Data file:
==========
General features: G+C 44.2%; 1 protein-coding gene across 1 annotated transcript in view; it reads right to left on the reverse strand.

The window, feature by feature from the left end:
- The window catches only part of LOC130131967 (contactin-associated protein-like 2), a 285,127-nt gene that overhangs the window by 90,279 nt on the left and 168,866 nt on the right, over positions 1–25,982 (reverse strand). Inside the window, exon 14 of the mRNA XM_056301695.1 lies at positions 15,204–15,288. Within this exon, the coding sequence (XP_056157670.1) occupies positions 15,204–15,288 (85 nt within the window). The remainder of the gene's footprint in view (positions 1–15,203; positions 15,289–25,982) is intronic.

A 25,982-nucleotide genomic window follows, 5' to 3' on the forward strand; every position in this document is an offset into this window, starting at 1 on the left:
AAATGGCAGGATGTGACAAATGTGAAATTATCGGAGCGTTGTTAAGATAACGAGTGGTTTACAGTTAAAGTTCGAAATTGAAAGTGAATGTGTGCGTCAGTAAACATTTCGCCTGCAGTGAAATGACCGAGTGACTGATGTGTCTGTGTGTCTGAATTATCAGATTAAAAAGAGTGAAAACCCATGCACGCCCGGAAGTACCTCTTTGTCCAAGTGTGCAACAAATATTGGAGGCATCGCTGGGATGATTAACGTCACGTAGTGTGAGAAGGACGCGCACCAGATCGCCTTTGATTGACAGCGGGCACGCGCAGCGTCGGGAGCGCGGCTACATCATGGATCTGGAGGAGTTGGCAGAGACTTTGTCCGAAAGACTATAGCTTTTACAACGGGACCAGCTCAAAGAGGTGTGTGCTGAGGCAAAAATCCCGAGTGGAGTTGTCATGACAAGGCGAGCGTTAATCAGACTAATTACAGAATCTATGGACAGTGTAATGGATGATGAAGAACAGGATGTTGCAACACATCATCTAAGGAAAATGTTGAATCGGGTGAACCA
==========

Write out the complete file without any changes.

General features: G+C 44.2%; 1 protein-coding gene across 1 annotated transcript in view; it reads right to left on the reverse strand.

The window, feature by feature from the left end:
- The window catches only part of LOC130131967 (contactin-associated protein-like 2), a 285,127-nt gene that overhangs the window by 90,279 nt on the left and 168,866 nt on the right, over positions 1–25,982 (reverse strand). Inside the window, exon 14 of the mRNA XM_056301695.1 lies at positions 15,204–15,288. Within this exon, the coding sequence (XP_056157670.1) occupies positions 15,204–15,288 (85 nt within the window). The remainder of the gene's footprint in view (positions 1–15,203; positions 15,289–25,982) is intronic.

A 25,982-nucleotide genomic window follows, 5' to 3' on the forward strand; every position in this document is an offset into this window, starting at 1 on the left:
AAATGGCAGGATGTGACAAATGTGAAATTATCGGAGCGTTGTTAAGATAACGAGTGGTTTACAGTTAAAGTTCGAAATTGAAAGTGAATGTGTGCGTCAGTAAACATTTCGCCTGCAGTGAAATGACCGAGTGACTGATGTGTCTGTGTGTCTGAATTATCAGATTAAAAAGAGTGAAAACCCATGCACGCCCGGAAGTACCTCTTTGTCCAAGTGTGCAACAAATATTGGAGGCATCGCTGGGATGATTAACGTCACGTAGTGTGAGAAGGACGCGCACCAGATCGCCTTTGATTGACAGCGGGCACGCGCAGCGTCGGGAGCGCGGCTACATCATGGATCTGGAGGAGTTGGCAGAGACTTTGTCCGAAAGACTATAGCTTTTACAACGGGACCAGCTCAAAGAGGTGTGTGCTGAGGCAAAAATCCCGAGTGGAGTTGTCATGACAAGGCGAGCGTTAATCAGACTAATTACAGAATCTATGGACAGTGTAATGGATGATGAAGAACAGGATGTTGCAACACATCATCTAAGGAAAATGTTGAATCGGGTGAACCA